What is it that was so wrong? Well, I’ll tell you what it was that was so wrong and why that government had to fall. It dared to challenge, it dared to challenge in an effective way the ruling establishment in Australia and it had to be brought down. And any excuse would have been sufficient. That’s the reason the Whitlam government had to fall and the terror in the hearts of the money shifters, the financial institutions.

Our naivety, of course, collectively, our naivety had to be seen to be believed. Here was a gentlemen from Pakistan running around Canberra in sandshoes and a knapsack on his back, and we thought we were going to get two billion dollars off him! I mean, anyway, be that as it may, they thought so too! They thought so too. Somebody was going to do it. If it wasn’t Khemlani, who may well have been a plant by Philip Lynch. He may have been. [He was] very close to him. Anyway, whoever it was, they were concerned that large sums of capital might be raised outside the financial system. That was a real worry because anyone who’s had anything to do with raising large sums of money through the capital system will know that the rake-off, the commissions and the fees, are absolutely enonnous and that’s very, very nice pickings, thanks, and they don’t want it interfered with. These are the real reasons why the Whitlam government had to fall. And, of course, also in that period there was a substantial shift in the economic share from profit to wages and salaries and that was also unacceptable….

Now Kerr in my view acted in a way that was deceitful, dishonourable and, I think, unlawful. He is a man whose name will live forever in this country and will be regarded with shame and dishonour because he decided to back the establishment and to bring down a government which had been democratically elected by the people of Australia and should have stayed a lot longer.

The Student Activist: Suzanne Jamieson
Suzanne Jamieson is a senior lecturer in the Department of Industrial Relations at Sydney University. At the time of the dismissal, she was member of the Labor Party’s North Bankstown Branch, an activist in the Young Labor organisation, a law student at university and, when time permitted, a dedicated diarist. As the following excerpts from her conference presentation demonstrate, her diarised thoughts reveal the drama and emotion of 1975 as experienced by a young and committed Labor activist and feminist.

My own history teacher – I’m very proud of this – my history teacher had left Bankstown Girls High School at about the same time I did after the HSC and went into the Teachers’ Federation to became the administration manager and she went onto a few other jobs. I hear she’s now going to be the president of the ACTU but at the time she was merely the administration manager of the Teachers’ Federation and I ran into her on that fateful afternoon. There were certainly no women Labor members from New South Wales in the House of Representatives. That was not to occur until Jeanette McHugh was elected some time later when she re-won Joe Riordan’s seat of Phillip. So it was a very sad sight. That doesn’t mean of course that women weren’t terribly active in the campaign at the time because lots of women were, and like me, they were doing all kinds of boring things. They were answering phones in politician’s offices. They were getting out on Friday mornings and selling the National Citizen and stuffing envelopes and stuffing letterboxes around the suburbs, doing those sorts of things. So we were there but we certainly weren’t the leaders.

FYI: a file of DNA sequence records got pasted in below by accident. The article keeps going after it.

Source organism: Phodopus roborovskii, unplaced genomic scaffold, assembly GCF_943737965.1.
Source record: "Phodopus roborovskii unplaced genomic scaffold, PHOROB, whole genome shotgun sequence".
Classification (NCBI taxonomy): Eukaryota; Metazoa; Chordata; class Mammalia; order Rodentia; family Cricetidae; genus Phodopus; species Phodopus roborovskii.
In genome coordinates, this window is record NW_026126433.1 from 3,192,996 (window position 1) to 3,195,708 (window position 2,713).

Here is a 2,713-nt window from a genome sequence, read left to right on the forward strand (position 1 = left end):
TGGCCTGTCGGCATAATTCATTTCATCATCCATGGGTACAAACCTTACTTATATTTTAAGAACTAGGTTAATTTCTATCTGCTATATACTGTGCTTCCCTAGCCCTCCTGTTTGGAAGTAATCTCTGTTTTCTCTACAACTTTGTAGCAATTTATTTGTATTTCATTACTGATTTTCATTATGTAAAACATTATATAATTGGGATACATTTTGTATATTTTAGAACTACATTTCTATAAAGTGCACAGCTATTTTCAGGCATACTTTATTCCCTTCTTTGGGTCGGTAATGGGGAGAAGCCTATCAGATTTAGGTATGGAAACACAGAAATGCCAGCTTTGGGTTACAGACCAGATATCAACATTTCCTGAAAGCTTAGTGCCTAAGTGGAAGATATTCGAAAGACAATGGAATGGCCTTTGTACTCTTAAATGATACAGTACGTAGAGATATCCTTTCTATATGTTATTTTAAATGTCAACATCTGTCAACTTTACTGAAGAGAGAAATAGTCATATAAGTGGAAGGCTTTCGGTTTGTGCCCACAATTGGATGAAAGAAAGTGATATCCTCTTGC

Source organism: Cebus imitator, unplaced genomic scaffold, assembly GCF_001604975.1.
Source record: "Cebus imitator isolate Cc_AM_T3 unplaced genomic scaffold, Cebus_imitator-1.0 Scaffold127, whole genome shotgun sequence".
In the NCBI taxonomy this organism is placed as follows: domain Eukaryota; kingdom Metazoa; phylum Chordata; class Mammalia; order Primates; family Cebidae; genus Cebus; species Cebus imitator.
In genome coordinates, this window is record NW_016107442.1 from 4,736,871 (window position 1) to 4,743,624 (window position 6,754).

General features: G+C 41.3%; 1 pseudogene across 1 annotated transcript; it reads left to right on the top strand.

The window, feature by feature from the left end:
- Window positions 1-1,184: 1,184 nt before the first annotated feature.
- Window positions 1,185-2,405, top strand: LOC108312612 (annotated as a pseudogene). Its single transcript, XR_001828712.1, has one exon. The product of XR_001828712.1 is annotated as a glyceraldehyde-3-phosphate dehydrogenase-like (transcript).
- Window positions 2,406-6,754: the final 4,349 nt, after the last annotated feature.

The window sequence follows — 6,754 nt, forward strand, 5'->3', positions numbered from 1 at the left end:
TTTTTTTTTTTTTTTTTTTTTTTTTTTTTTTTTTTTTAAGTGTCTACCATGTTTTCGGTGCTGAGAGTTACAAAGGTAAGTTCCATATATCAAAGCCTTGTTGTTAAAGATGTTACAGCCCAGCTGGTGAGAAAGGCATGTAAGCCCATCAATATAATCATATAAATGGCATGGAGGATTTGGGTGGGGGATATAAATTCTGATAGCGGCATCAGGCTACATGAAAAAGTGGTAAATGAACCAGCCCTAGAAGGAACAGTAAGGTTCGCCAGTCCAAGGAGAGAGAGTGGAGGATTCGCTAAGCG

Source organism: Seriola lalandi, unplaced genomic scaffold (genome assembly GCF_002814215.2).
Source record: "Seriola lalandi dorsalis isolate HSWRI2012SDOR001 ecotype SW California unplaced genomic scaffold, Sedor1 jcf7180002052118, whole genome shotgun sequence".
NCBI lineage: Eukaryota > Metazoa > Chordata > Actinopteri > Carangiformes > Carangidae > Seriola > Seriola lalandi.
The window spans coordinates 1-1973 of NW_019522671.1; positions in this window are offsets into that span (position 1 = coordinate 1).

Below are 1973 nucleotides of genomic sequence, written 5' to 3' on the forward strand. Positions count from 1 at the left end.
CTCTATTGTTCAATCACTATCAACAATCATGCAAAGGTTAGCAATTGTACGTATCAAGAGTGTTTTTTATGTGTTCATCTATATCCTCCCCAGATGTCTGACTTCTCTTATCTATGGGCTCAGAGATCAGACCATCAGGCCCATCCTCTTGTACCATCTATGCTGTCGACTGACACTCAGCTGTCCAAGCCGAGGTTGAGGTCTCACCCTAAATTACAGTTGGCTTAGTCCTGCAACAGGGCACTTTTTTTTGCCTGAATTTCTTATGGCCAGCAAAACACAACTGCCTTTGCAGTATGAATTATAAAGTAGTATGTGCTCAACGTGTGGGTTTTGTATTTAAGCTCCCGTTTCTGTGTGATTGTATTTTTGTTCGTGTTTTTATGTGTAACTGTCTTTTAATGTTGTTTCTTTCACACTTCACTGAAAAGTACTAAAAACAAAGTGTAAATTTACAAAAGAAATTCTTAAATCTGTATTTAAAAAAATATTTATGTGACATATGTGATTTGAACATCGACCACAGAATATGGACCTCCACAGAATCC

In 1975 I was a first year law student after a very unfortunate start at university in another faculty in a galaxy far, far away. I’d had a terrible time in 1975 because one of my subjects was a constitutional law subject and every day during the crisis all these little North Shore private school types insisted on discussing the crisis as if it had nothing to do with real politics. And law students must be the nerdiest bunch of kids on any campus but they insisted on talking about constitutional conventions and how this might be possible and that might be possible in a quite divorced way from real politics, which I found really galling. I suppose that I also found it a bit difficult coming from Bankstown, being the child of a boilermaker as, indeed, the then governor general was the child of a boilermaker. But people actually asked me at law school, “How did you get here?”, and they didn’t mean on the bus 691 either. ….

I devoted most of my spare tin:e to the Young Labor movement. I joined Young Labor at the time Bob Carr was still an activIst and I spent much of the rest of my time in activities surrounding the Blaxland FEC. It was a very odd FEC at that time. Our member was Paul John Keating who had won the preselection in 1968, before I joined the Party, in rather remarkable circumstances that you can read about somewhere else. But he actually worked quite well with the remnants of the machine he had defeated in 1968. The relatives and friends of Bill Junor who had been defeated in that rorted preselection were still very much in evidence in the FEC at the time and strangely we all worked quite well together during that campaign. Of course that wasn’t the only thing that had happened in 1975 and going through my little narrative diary which I carefully kept the things that stand out of course were 30th April when the Vietnam War ended and we celebrated with a Chinese lunch in Dixon Street and then 27th September which was the last entry in my diary before the dismissal. This was on the day that J.T. Lang had died and, in the typical way I faced every great crisis in my life at that time, I burst into tears. J. T. Lang had been one of these great icons in my formative years and it seemed to me [that] in the crisis that was developing by late September there seemed to be an incredible circularity in history. I’m feeling a bit wobbly about it now but my own grandparents at the time were enormously overcome that history was being repeated in their lifetime.

I might skip now to what actually happened on 11th November…. This is page 860 of the diary: